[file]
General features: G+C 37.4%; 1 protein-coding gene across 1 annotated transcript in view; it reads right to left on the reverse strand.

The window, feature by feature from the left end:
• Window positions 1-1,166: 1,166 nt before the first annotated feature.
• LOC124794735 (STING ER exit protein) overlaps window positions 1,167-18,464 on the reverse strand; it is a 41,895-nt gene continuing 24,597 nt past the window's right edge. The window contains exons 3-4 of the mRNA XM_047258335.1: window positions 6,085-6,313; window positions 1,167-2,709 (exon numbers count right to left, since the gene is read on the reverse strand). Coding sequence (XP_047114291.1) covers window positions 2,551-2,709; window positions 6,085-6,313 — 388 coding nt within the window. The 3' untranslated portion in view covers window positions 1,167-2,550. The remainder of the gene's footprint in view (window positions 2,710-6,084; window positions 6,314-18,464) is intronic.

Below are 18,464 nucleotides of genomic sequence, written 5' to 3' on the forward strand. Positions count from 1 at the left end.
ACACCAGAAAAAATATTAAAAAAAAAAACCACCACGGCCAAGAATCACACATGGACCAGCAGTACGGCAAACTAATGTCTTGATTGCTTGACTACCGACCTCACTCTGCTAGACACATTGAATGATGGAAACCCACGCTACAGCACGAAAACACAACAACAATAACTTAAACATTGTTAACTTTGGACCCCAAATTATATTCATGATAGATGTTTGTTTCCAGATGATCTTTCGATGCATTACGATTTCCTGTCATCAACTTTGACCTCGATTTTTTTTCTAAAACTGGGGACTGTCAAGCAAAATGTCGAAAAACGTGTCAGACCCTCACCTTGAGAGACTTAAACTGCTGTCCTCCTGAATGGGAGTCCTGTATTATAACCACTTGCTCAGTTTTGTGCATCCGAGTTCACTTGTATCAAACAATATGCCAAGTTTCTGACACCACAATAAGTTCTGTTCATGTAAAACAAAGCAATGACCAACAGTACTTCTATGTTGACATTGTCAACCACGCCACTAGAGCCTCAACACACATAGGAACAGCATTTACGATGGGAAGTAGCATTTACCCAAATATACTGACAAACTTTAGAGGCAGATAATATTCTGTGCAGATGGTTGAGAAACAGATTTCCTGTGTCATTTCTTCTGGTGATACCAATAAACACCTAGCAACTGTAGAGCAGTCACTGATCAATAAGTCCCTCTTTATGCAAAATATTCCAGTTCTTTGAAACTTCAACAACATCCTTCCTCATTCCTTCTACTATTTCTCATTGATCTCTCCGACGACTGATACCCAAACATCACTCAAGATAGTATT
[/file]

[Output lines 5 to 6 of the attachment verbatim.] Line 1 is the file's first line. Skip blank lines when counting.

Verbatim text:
Below are 18,464 nucleotides of genomic sequence, written 5' to 3' on the forward strand. Positions count from 1 at the left end.
ACACCAGAAAAAATATTAAAAAAAAAAACCACCACGGCCAAGAATCACACATGGACCAGCAGTACGGCAAACTAATGTCTTGATTGCTTGACTACCGACCTCACTCTGCTAGACACATTGAATGATGGAAACCCACGCTACAGCACGAAAACACAACAACAATAACTTAAACATTGTTAACTTTGGACCCCAAATTATATTCATGATAGATGTTTGTTTCCAGATGATCTTTCGATGCATTACGATTTCCTGTCATCAACTTTGACCTCGATTTTTTTTCTAAAACTGGGGACTGTCAAGCAAAATGTCGAAAAACGTGTCAGACCCTCACCTTGAGAGACTTAAACTGCTGTCCTCCTGAATGGGAGTCCTGTATTATAACCACTTGCTCAGTTTTGTGCATCCGAGTTCACTTGTATCAAACAATATGCCAAGTTTCTGACACCACAATAAGTTCTGTTCATGTAAAACAAAGCAATGACCAACAGTACTTCTATGTTGACATTGTCAACCACGCCACTAGAGCCTCAACACACATAGGAACAGCATTTACGATGGGAAGTAGCATTTACCCAAATATACTGACAAACTTTAGAGGCAGATAATATTCTGTGCAGATGGTTGAGAAACAGATTTCCTGTGTCATTTCTTCTGGTGATACCAATAAACACCTAGCAACTGTAGAGCAGTCACTGATCAATAAGTCCCTCTTTATGCAAAATATTCCAGTTCTTTGAAACTTCAACAACATCCTTCCTCATTCCTTCTACTATTTCTCATTGATCTCTCCGACGACTGATACCCAAACATCACTCAAGATAGTATT